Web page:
Letters, Saturday, January 29th, 2011

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The dangers of global warming

WE refer to the letter by L. Blythlyn (January 19) who thinks global warming is a myth.

A rise in global temperature has been measured and is accepted as fact by the vast majority of scientists.

It is a fact that the addition of carbon dioxide to the atmosphere at a rate greater than the Earth can remove by natural cycles has caused this rise.

A global effort is required to reduce carbon emissions to a level where the Earth’s natural cycles can achieve equilibrium.

As for scientists in the 60s predicting an ice age – where did you get your information? This may have been a theory of a small group, but was by no means the view of the majority.

However, it is known that periods of warming in the Earth’s history are followed by periods of rapid cooling – so they may have been ahead of schedule in predicting an ice age, but not entirely incorrect.

Melting of ice does occur in the summer, and more of it melts than is replaced in the winter. Continued rising global temperature will eventually lead to a loss of all ice at the polar caps.

Ice reflects solar radiation, whereas ocean water absorbs it being darker in colour. The loss of ice and increase in ocean water causes a more rapid absorption of solar energy by the Earth, accelerating the warming.

This is the threat we face, and it is not a threat to the Earth, it is a threat to our way of life and our species, which is not prepared for the changes that will occur as a result of global warming. If you require proof of this, we call your attention to New Orleans, Australia, Pakistan, Brazil and even right here in the UK. In all of these places recent extreme weather has caused destruction, death and disease.

Global warming refers to climate and not weather.

We do hope, however, that we can take a global approach to repairing a potential disaster before it is too late.

Sunderland Green Party

Thanks for honesty

I WOULD like to express my sincere gratitude to whoever it was that handed in my wallet at the Sunderland City Centre Metro station.

It contained one week’s wages and my bank cards etc. It dropped out of my pocket on January 20 at about 8.30am and I only realised it was missing after leaving Sunderland with my son a few hours later.

As I was outside Sunderland, I contacted my wife and she went straight to the station, and inquired at the station manager’s office.

Not expecting to get it back, she was very surprised when the station manager handed it to her and explained the person left no details.

My life, so far, has consisted mainly of “downs” as opposed to “ups”, but when events like this happen, it really does give people like myself a little bit more faith in humanity.

So, to the person who raised my spirits, thank you so much. I am more happy about your actions then I am about getting my wallet back.

Well done, and again, sincere thanks.

Craig Chapman, Hendon, Sunderland

Political bores

HOW I long for the letters editor to remind correspondents to be concise with their letters.If you can’t get your point over in 250 words you are rambling in many people’s book.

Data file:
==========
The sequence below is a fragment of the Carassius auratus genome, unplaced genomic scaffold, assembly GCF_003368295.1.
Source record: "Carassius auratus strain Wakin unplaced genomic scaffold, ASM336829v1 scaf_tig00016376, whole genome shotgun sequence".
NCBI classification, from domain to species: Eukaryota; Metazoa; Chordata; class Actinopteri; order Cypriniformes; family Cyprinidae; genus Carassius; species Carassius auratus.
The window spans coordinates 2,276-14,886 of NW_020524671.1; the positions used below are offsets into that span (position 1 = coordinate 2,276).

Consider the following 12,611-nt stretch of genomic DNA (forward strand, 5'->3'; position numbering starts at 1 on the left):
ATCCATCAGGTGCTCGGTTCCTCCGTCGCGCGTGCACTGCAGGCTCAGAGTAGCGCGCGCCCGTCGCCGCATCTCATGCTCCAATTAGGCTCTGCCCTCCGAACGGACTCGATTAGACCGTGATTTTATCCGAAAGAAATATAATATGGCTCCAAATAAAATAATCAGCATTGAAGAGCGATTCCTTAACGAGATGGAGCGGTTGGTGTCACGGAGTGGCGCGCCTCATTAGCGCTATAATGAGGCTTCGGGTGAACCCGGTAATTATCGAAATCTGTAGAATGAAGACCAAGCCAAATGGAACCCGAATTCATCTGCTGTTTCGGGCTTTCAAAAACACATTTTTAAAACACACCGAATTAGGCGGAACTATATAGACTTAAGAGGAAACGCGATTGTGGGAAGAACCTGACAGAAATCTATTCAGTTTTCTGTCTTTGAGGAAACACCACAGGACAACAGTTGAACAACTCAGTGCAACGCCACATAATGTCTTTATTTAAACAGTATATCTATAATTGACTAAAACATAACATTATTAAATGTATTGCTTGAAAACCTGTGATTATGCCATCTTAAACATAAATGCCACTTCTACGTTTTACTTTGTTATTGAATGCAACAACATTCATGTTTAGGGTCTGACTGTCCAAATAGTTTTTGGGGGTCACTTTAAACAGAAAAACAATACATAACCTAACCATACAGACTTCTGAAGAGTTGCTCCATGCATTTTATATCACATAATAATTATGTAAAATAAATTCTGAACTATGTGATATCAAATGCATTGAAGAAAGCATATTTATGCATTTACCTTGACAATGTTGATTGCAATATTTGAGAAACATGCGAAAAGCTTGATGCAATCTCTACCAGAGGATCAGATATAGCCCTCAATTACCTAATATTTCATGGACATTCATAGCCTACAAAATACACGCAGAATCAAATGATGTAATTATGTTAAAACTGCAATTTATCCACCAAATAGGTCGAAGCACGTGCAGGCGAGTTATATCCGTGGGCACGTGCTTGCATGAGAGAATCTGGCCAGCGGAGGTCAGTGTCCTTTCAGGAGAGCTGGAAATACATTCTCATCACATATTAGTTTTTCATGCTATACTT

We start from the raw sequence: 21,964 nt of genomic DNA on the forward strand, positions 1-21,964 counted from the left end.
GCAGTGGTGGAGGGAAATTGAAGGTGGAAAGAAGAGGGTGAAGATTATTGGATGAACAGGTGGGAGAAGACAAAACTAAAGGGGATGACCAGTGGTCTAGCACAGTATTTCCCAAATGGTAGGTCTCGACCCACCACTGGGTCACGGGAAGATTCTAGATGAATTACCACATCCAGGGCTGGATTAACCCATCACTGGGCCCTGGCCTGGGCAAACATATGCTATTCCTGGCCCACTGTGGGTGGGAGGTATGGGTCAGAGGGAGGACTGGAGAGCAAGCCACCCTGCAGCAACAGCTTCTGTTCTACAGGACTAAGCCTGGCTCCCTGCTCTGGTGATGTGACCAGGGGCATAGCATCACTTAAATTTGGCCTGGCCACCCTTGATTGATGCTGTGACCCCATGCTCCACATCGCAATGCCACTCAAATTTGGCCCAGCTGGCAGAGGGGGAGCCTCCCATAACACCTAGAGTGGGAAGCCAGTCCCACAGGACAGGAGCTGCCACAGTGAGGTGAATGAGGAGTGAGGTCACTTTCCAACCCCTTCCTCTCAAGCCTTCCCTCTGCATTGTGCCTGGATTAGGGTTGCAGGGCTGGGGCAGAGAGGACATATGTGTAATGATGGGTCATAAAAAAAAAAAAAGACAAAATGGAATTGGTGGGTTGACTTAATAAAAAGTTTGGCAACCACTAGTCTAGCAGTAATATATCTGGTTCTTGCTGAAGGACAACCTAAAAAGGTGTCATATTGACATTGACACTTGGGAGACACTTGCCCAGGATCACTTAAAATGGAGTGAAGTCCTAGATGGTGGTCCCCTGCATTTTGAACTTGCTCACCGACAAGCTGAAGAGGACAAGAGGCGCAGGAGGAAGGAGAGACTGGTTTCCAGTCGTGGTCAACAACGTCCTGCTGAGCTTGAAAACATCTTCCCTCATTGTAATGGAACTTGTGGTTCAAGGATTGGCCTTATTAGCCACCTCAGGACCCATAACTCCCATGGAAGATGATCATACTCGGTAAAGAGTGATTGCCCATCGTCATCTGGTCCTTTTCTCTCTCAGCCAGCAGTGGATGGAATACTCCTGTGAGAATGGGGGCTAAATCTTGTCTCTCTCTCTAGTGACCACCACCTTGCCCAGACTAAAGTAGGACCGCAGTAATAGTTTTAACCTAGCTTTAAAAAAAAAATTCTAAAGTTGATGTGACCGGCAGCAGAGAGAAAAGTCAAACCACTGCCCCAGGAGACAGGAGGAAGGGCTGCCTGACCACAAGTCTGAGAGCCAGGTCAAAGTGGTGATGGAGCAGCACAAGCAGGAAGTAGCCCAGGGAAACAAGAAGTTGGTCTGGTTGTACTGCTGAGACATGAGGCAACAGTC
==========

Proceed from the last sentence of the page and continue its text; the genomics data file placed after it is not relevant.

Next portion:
The reason I raise this issue is because of late we don’t have letters but political dictates.

The St Chad’s councillors are painful with their frequent verbiage but certainly not the only offenders.

Another point is this silly debating in the letters column. The usual culprits are known to readers. After the reply to the reply, few other than the correspondents know the point.

Let’s get back to readers’ views, opinions and ideas and end the hijacking of the column by political hacks who are only interested in rewriting history and in the process getting a kick in seeing their diatribe in print.

I look forward to the editor making that only too rare statement: “Correspondence between these writers is closed”.

The Citizen

Supermarket call

THE Sunderland Echo (January 22) asks what we think would make for great Sunderland TV viewing.

What I’d like to see on the news is a new supermarket in Park Lane. The people of this city have asked for one since Kwik Save closed down a considerable number of years ago.

Other areas have a supermarket situated near the bus station. It makes sense.

Some supermarkets not only sell food but clothes and household goods. The weight of these commodities adds up and some shoppers can’t carry things too far.

We need more choice in the city centre. A supermarket at this location could sell fruit and vegetables where there is enough space to move around, without female staff in one street swearing like troopers, or barrows where they don’t like you to pick your own produce (you would only pick the best and freshest and some of them don’t like that).

It would also be competition for Tesco, which has inundated the country with their stores.

We will have more supermarkets in Roker than the city centre.

It could only happen in Sunderland!

A conveniently placed supermarket such as this would benefit a lot of people, be useful to visitors and be the best thing that has happened to Sunderland in a long time.

Come on – let’s see it on Sunderland television.

Still hoping, Sunderland